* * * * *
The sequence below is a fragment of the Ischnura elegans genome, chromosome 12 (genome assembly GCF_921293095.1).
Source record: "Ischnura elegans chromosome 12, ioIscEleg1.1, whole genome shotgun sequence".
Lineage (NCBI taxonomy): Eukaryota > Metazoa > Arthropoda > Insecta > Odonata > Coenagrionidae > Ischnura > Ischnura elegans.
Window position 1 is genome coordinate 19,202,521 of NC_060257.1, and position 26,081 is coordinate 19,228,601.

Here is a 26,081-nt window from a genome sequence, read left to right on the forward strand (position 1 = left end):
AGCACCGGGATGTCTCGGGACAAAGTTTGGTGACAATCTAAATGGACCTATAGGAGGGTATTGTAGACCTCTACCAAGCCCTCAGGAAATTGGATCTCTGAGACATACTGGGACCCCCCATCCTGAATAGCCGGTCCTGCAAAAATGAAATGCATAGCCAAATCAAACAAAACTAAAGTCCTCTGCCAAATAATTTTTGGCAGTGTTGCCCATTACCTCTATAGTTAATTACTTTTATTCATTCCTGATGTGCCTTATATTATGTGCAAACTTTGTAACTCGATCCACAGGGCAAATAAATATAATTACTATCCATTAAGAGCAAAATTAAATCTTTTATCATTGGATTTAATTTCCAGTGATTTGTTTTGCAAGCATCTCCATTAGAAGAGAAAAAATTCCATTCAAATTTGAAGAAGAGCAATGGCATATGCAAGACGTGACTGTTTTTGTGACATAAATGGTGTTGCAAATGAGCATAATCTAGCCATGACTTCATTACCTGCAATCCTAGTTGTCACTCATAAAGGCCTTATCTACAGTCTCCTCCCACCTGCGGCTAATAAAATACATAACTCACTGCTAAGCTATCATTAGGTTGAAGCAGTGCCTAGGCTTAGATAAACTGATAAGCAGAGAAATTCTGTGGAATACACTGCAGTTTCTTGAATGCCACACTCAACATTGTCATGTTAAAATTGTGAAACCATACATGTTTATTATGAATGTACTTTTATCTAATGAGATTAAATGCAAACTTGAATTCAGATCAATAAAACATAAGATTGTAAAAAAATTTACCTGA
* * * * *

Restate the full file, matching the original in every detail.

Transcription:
The sequence below is a fragment of the Ischnura elegans genome, chromosome 12 (genome assembly GCF_921293095.1).
Source record: "Ischnura elegans chromosome 12, ioIscEleg1.1, whole genome shotgun sequence".
Lineage (NCBI taxonomy): Eukaryota > Metazoa > Arthropoda > Insecta > Odonata > Coenagrionidae > Ischnura > Ischnura elegans.
Window position 1 is genome coordinate 19,202,521 of NC_060257.1, and position 26,081 is coordinate 19,228,601.

Here is a 26,081-nt window from a genome sequence, read left to right on the forward strand (position 1 = left end):
AGCACCGGGATGTCTCGGGACAAAGTTTGGTGACAATCTAAATGGACCTATAGGAGGGTATTGTAGACCTCTACCAAGCCCTCAGGAAATTGGATCTCTGAGACATACTGGGACCCCCCATCCTGAATAGCCGGTCCTGCAAAAATGAAATGCATAGCCAAATCAAACAAAACTAAAGTCCTCTGCCAAATAATTTTTGGCAGTGTTGCCCATTACCTCTATAGTTAATTACTTTTATTCATTCCTGATGTGCCTTATATTATGTGCAAACTTTGTAACTCGATCCACAGGGCAAATAAATATAATTACTATCCATTAAGAGCAAAATTAAATCTTTTATCATTGGATTTAATTTCCAGTGATTTGTTTTGCAAGCATCTCCATTAGAAGAGAAAAAATTCCATTCAAATTTGAAGAAGAGCAATGGCATATGCAAGACGTGACTGTTTTTGTGACATAAATGGTGTTGCAAATGAGCATAATCTAGCCATGACTTCATTACCTGCAATCCTAGTTGTCACTCATAAAGGCCTTATCTACAGTCTCCTCCCACCTGCGGCTAATAAAATACATAACTCACTGCTAAGCTATCATTAGGTTGAAGCAGTGCCTAGGCTTAGATAAACTGATAAGCAGAGAAATTCTGTGGAATACACTGCAGTTTCTTGAATGCCACACTCAACATTGTCATGTTAAAATTGTGAAACCATACATGTTTATTATGAATGTACTTTTATCTAATGAGATTAAATGCAAACTTGAATTCAGATCAATAAAACATAAGATTGTAAAAAAATTTACCTGA